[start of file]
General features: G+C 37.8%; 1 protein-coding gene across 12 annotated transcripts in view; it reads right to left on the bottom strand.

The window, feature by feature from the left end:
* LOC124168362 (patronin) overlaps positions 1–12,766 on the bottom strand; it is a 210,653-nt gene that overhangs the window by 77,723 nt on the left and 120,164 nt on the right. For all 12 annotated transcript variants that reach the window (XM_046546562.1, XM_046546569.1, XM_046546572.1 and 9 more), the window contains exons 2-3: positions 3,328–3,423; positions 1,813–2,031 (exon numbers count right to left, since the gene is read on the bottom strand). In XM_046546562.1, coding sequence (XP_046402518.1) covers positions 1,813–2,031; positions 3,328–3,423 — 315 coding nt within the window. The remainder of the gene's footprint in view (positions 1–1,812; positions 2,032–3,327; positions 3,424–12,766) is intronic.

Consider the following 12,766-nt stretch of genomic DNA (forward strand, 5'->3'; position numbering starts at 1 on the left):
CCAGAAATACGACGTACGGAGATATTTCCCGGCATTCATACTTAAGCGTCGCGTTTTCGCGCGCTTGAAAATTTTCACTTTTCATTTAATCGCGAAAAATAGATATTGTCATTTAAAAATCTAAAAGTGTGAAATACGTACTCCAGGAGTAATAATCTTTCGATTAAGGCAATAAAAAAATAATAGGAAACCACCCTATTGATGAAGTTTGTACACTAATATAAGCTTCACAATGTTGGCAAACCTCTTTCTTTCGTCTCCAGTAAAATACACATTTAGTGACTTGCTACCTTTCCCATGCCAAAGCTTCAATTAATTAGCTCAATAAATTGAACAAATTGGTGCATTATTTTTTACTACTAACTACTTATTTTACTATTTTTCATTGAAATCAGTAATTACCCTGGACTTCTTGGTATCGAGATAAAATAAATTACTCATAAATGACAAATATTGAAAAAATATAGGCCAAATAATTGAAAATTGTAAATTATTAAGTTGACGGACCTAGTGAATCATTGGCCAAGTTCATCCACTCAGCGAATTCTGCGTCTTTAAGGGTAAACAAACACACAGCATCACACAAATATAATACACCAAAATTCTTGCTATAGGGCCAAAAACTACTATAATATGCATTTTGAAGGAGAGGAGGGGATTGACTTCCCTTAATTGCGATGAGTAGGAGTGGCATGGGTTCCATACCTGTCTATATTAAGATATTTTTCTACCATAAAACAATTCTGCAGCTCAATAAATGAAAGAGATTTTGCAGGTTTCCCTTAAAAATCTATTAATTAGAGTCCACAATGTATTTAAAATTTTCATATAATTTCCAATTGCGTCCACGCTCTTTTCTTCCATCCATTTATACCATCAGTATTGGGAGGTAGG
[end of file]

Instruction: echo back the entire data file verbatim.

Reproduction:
General features: G+C 37.8%; 1 protein-coding gene across 12 annotated transcripts in view; it reads right to left on the bottom strand.

The window, feature by feature from the left end:
* LOC124168362 (patronin) overlaps positions 1–12,766 on the bottom strand; it is a 210,653-nt gene that overhangs the window by 77,723 nt on the left and 120,164 nt on the right. For all 12 annotated transcript variants that reach the window (XM_046546562.1, XM_046546569.1, XM_046546572.1 and 9 more), the window contains exons 2-3: positions 3,328–3,423; positions 1,813–2,031 (exon numbers count right to left, since the gene is read on the bottom strand). In XM_046546562.1, coding sequence (XP_046402518.1) covers positions 1,813–2,031; positions 3,328–3,423 — 315 coding nt within the window. The remainder of the gene's footprint in view (positions 1–1,812; positions 2,032–3,327; positions 3,424–12,766) is intronic.

Consider the following 12,766-nt stretch of genomic DNA (forward strand, 5'->3'; position numbering starts at 1 on the left):
CCAGAAATACGACGTACGGAGATATTTCCCGGCATTCATACTTAAGCGTCGCGTTTTCGCGCGCTTGAAAATTTTCACTTTTCATTTAATCGCGAAAAATAGATATTGTCATTTAAAAATCTAAAAGTGTGAAATACGTACTCCAGGAGTAATAATCTTTCGATTAAGGCAATAAAAAAATAATAGGAAACCACCCTATTGATGAAGTTTGTACACTAATATAAGCTTCACAATGTTGGCAAACCTCTTTCTTTCGTCTCCAGTAAAATACACATTTAGTGACTTGCTACCTTTCCCATGCCAAAGCTTCAATTAATTAGCTCAATAAATTGAACAAATTGGTGCATTATTTTTTACTACTAACTACTTATTTTACTATTTTTCATTGAAATCAGTAATTACCCTGGACTTCTTGGTATCGAGATAAAATAAATTACTCATAAATGACAAATATTGAAAAAATATAGGCCAAATAATTGAAAATTGTAAATTATTAAGTTGACGGACCTAGTGAATCATTGGCCAAGTTCATCCACTCAGCGAATTCTGCGTCTTTAAGGGTAAACAAACACACAGCATCACACAAATATAATACACCAAAATTCTTGCTATAGGGCCAAAAACTACTATAATATGCATTTTGAAGGAGAGGAGGGGATTGACTTCCCTTAATTGCGATGAGTAGGAGTGGCATGGGTTCCATACCTGTCTATATTAAGATATTTTTCTACCATAAAACAATTCTGCAGCTCAATAAATGAAAGAGATTTTGCAGGTTTCCCTTAAAAATCTATTAATTAGAGTCCACAATGTATTTAAAATTTTCATATAATTTCCAATTGCGTCCACGCTCTTTTCTTCCATCCATTTATACCATCAGTATTGGGAGGTAGG